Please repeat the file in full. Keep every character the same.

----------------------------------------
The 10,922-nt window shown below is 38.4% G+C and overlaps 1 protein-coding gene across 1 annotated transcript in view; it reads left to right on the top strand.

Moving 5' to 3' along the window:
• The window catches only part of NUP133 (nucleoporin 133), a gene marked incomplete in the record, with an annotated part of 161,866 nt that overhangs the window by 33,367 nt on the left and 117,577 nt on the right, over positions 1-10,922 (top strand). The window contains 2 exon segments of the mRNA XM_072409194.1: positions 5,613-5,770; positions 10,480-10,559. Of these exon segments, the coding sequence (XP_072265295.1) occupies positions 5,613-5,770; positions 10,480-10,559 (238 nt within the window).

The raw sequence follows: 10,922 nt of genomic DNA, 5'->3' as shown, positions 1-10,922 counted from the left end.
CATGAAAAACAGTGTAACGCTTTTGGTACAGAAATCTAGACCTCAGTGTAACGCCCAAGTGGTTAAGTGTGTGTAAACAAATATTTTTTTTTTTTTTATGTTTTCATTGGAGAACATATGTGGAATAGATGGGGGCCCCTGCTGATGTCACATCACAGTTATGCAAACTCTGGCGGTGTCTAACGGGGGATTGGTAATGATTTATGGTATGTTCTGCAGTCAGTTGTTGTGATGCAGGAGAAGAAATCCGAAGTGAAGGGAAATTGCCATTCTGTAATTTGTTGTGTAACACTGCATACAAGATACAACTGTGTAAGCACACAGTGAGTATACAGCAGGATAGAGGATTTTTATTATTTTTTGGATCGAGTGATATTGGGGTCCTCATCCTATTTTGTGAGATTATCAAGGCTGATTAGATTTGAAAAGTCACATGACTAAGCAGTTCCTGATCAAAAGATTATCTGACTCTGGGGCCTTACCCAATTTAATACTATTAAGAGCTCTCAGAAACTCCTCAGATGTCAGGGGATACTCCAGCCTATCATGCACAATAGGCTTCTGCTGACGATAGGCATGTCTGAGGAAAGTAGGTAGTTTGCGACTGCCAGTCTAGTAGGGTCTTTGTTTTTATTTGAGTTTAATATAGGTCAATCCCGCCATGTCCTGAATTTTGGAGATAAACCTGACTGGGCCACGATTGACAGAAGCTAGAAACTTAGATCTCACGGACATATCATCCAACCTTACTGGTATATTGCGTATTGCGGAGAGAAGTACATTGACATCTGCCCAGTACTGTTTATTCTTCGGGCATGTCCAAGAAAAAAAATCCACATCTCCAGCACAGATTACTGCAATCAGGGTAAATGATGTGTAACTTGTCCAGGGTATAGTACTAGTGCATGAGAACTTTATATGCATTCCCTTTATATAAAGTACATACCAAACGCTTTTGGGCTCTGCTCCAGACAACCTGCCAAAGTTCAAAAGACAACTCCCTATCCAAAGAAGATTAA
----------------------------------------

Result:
The 10,922-nt window shown below is 38.4% G+C and overlaps 1 protein-coding gene across 1 annotated transcript in view; it reads left to right on the top strand.

Moving 5' to 3' along the window:
• The window catches only part of NUP133 (nucleoporin 133), a gene marked incomplete in the record, with an annotated part of 161,866 nt that overhangs the window by 33,367 nt on the left and 117,577 nt on the right, over positions 1-10,922 (top strand). The window contains 2 exon segments of the mRNA XM_072409194.1: positions 5,613-5,770; positions 10,480-10,559. Of these exon segments, the coding sequence (XP_072265295.1) occupies positions 5,613-5,770; positions 10,480-10,559 (238 nt within the window).

The raw sequence follows: 10,922 nt of genomic DNA, 5'->3' as shown, positions 1-10,922 counted from the left end.
CATGAAAAACAGTGTAACGCTTTTGGTACAGAAATCTAGACCTCAGTGTAACGCCCAAGTGGTTAAGTGTGTGTAAACAAATATTTTTTTTTTTTTTATGTTTTCATTGGAGAACATATGTGGAATAGATGGGGGCCCCTGCTGATGTCACATCACAGTTATGCAAACTCTGGCGGTGTCTAACGGGGGATTGGTAATGATTTATGGTATGTTCTGCAGTCAGTTGTTGTGATGCAGGAGAAGAAATCCGAAGTGAAGGGAAATTGCCATTCTGTAATTTGTTGTGTAACACTGCATACAAGATACAACTGTGTAAGCACACAGTGAGTATACAGCAGGATAGAGGATTTTTATTATTTTTTGGATCGAGTGATATTGGGGTCCTCATCCTATTTTGTGAGATTATCAAGGCTGATTAGATTTGAAAAGTCACATGACTAAGCAGTTCCTGATCAAAAGATTATCTGACTCTGGGGCCTTACCCAATTTAATACTATTAAGAGCTCTCAGAAACTCCTCAGATGTCAGGGGATACTCCAGCCTATCATGCACAATAGGCTTCTGCTGACGATAGGCATGTCTGAGGAAAGTAGGTAGTTTGCGACTGCCAGTCTAGTAGGGTCTTTGTTTTTATTTGAGTTTAATATAGGTCAATCCCGCCATGTCCTGAATTTTGGAGATAAACCTGACTGGGCCACGATTGACAGAAGCTAGAAACTTAGATCTCACGGACATATCATCCAACCTTACTGGTATATTGCGTATTGCGGAGAGAAGTACATTGACATCTGCCCAGTACTGTTTATTCTTCGGGCATGTCCAAGAAAAAAAATCCACATCTCCAGCACAGATTACTGCAATCAGGGTAAATGATGTGTAACTTGTCCAGGGTATAGTACTAGTGCATGAGAACTTTATATGCATTCCCTTTATATAAAGTACATACCAAACGCTTTTGGGCTCTGCTCCAGACAACCTGCCAAAGTTCAAAAGACAACTCCCTATCCAAAGAAGATTAA